07/11/2005 12:00AM

Lava Man king of the hill for now

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Lava Man earned a 120 Beyer for his Hollywood Gold Cup win.

INGLEWOOD, Calif. - When Lava Man walked into the starting gate at 6-1 for Saturday's $750,000 , co-owner Jason Wood shrugged and thought to himself that the gelding just cannot earn any respect.

About two minutes later, opinions quickly changed.

Lava Man won the Gold Cup by a record 8 3/4 lengths, the widest winning margin in the 66-year history of the race. Lava Man was always close to the front, stalking the pacesetter, Congrats, to the top of the stretch before drawing off.

"I thought we were in the perfect position," Wood said. "When I saw no one was coming, it was incredible."

The victory has given Lava Man a temporary position at the top of the California handicap division, at least until Santa Anita Handicap winner Rock Hard Ten returns in the fall.

Conversely, this was not a vintage field for the Grade 1 Gold Cup. None of the nine starters had won a Grade 1 stakes this year.

"It was a lackluster field," said Doug O'Neill, who trains Lava Man.

Still, Lava Man gave an outstanding performance, finishing 1 1/4 miles in 1:59.63.

Lava Man earned a Beyer Speed Figure of 120 in the Gold Cup, which ranks among the best figures of the year. Ghostzapper recorded a Beyer of 122 for his win in the Metropolitan Mile Handicap in May, and Bellamy Road earned a 120 for his win in the Wood Memorial in April.

Lava Man will have a chance for a third consecutive major stakes win in the $1 million Pacific Classic at 1 1/4 miles at Del Mar on Aug. 21.

Not bad for a gelding who began his career with a fourth-place finish in a $12,500 claimer for maidens at the San Joaquin County Fair in Stockton in June 2003.

Last summer at Del Mar, Wood and the father-son team of David and Steve Kenley claimed Lava Man for $50,000.

"I have to give the Kenleys all the credit," Wood said. "When they asked if I wanted in, I said, 'Of course, I'm in.' We thought we had a Cal-bred with good opportunities. The horse continues to blossom under Doug."

Since being claimed, Lava Man has won four races, including the Derby Trial Stakes at Fairplex Park last September. He was second in the California Cup Classic, On Trust Stakes, and Grade 1 Malibu Stakes in his final three starts of 2004.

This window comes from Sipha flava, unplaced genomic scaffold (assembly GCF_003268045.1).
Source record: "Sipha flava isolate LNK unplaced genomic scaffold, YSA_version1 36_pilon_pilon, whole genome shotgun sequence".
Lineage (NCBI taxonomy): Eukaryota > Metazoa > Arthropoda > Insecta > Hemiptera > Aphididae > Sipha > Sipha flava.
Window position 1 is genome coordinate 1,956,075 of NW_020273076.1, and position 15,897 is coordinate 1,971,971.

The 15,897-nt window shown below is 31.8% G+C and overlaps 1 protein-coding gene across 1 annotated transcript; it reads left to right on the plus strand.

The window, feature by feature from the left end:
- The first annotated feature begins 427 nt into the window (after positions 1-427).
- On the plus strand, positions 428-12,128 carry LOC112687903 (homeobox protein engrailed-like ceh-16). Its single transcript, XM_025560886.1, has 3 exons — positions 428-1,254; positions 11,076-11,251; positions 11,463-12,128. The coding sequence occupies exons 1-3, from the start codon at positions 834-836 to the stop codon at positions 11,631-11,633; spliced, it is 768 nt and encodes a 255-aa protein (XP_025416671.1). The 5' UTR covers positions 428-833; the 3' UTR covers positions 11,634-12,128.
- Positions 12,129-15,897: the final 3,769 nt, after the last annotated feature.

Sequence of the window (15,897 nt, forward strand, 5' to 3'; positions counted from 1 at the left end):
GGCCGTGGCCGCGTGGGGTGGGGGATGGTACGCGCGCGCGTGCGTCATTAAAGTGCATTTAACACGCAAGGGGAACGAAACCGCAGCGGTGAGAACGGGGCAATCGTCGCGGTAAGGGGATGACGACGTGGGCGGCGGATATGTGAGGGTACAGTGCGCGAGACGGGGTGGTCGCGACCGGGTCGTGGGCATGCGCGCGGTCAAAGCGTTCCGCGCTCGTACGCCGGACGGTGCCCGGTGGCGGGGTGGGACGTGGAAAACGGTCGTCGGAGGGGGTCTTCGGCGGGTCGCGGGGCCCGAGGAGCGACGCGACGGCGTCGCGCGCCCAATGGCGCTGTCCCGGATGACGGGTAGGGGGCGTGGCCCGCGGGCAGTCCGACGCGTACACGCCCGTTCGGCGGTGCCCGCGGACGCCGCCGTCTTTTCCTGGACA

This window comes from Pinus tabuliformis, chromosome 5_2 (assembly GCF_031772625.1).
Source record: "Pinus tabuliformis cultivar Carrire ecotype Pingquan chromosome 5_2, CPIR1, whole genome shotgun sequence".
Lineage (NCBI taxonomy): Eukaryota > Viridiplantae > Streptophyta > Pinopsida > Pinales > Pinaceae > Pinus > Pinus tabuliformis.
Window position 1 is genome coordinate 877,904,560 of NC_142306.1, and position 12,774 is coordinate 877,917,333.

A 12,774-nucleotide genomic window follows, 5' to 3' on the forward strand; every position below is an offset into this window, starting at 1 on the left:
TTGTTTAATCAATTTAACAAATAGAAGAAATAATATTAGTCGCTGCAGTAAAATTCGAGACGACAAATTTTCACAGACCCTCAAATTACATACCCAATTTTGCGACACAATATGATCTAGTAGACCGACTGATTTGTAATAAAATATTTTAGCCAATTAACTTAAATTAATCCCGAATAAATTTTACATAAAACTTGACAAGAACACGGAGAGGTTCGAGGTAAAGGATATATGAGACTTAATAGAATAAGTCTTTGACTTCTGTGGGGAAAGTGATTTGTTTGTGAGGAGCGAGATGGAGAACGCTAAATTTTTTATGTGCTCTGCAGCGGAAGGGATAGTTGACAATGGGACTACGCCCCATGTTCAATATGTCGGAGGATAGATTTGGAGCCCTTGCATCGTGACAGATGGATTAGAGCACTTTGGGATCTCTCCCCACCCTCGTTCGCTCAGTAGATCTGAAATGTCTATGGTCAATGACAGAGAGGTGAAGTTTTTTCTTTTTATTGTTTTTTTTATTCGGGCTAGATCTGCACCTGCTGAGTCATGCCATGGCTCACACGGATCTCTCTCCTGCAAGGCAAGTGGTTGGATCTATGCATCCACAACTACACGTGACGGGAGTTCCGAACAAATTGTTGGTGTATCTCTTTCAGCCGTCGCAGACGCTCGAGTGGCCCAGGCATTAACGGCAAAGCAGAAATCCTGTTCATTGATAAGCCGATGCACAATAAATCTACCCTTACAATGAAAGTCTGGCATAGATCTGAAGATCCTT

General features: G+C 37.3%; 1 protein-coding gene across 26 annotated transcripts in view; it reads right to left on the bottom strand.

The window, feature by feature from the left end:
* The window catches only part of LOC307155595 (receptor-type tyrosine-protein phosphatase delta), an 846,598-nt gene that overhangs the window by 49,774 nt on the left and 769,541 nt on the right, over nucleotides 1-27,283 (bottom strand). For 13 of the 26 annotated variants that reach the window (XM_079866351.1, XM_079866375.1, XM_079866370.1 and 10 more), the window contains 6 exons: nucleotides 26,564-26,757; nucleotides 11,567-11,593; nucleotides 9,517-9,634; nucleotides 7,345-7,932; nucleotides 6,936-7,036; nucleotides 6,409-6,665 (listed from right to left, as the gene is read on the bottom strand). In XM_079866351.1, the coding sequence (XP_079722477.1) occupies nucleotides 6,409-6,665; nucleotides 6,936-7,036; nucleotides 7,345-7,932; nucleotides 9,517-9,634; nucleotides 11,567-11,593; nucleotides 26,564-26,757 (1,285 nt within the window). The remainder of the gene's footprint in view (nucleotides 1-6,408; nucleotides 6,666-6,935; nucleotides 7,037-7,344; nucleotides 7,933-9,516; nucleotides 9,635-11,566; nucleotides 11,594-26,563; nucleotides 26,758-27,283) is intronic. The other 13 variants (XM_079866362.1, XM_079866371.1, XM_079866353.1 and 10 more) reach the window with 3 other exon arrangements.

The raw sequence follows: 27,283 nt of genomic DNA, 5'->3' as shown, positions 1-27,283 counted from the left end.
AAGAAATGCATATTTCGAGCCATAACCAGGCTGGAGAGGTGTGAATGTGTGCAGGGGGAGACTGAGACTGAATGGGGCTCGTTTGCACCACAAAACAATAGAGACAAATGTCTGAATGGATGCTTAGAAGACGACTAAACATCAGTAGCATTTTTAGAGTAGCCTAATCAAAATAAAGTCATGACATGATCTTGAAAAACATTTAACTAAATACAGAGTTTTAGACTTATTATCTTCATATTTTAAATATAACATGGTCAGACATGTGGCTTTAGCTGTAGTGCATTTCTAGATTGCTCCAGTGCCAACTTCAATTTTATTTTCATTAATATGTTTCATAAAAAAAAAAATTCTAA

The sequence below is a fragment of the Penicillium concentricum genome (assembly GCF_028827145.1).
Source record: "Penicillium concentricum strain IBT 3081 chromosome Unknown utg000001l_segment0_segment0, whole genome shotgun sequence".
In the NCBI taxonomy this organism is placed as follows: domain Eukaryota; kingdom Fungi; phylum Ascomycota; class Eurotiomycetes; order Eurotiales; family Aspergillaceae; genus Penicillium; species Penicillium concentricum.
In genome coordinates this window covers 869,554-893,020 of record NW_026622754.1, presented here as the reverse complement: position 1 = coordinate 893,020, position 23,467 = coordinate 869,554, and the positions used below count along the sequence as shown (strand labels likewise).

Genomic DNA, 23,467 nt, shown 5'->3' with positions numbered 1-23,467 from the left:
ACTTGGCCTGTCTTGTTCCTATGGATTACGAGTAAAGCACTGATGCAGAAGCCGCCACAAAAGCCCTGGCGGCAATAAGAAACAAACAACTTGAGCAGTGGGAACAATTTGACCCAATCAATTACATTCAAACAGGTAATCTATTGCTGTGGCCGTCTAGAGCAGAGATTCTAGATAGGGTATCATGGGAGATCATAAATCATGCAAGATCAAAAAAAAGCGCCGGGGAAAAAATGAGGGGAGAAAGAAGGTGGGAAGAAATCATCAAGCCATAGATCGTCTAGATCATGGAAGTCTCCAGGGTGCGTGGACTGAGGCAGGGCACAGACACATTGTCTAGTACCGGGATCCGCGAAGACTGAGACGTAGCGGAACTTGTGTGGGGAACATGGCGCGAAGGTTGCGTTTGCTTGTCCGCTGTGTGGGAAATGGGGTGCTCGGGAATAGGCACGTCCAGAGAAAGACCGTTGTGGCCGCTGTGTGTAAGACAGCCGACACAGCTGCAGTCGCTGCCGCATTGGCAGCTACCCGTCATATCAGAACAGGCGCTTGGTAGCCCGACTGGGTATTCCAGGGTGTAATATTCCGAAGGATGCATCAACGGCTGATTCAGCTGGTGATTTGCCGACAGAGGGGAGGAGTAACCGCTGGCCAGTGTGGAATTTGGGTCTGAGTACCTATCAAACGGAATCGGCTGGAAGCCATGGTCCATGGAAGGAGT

This year, Lava Man's form took a turn for the worse in his first few starts. He lost three stakes before O'Neill added blinkers and dropped him into an optional claimer in May, risking him for $100,000. Lava Man won and was not claimed, but the experience rattled Steve Kenley.

"It was a little daring," he said. "I was worried about losing him."

Lava Man won his first major stakes in the Grade 2 Californian Stakes at 1 1/8 miles on June 18, but the win in the Gold Cup left O'Neill stunned.

"If you look at his record since the latter part of last year, he's shown he's extremely talented," O'Neill said.

The Gold Cup was by far the biggest win for the Kenley-Wood partnership. They began claiming horses a few years ago. In the race preceding the Gold Cup, they finished second with Dover Dere, a rare purchase from a 2-year-olds in-training sale for Wood.

Wood, who is in the mortgage business and lives in Rancho Santa Margarita, Calif., said claims are considered almost daily and said Steve Kenley often makes suggestions. "He'll say, 'This is what I like and this is why,' " Wood said.

Kenley, whose family farms rose bushes, wheat, and barley in Arizona, pores over published material to narrow potential claims. The Gold Cup left his emotions on the surface.

"I was shaking," he said. "We were so excited. We could hardly see straight. It's a rarity to get a horse like this."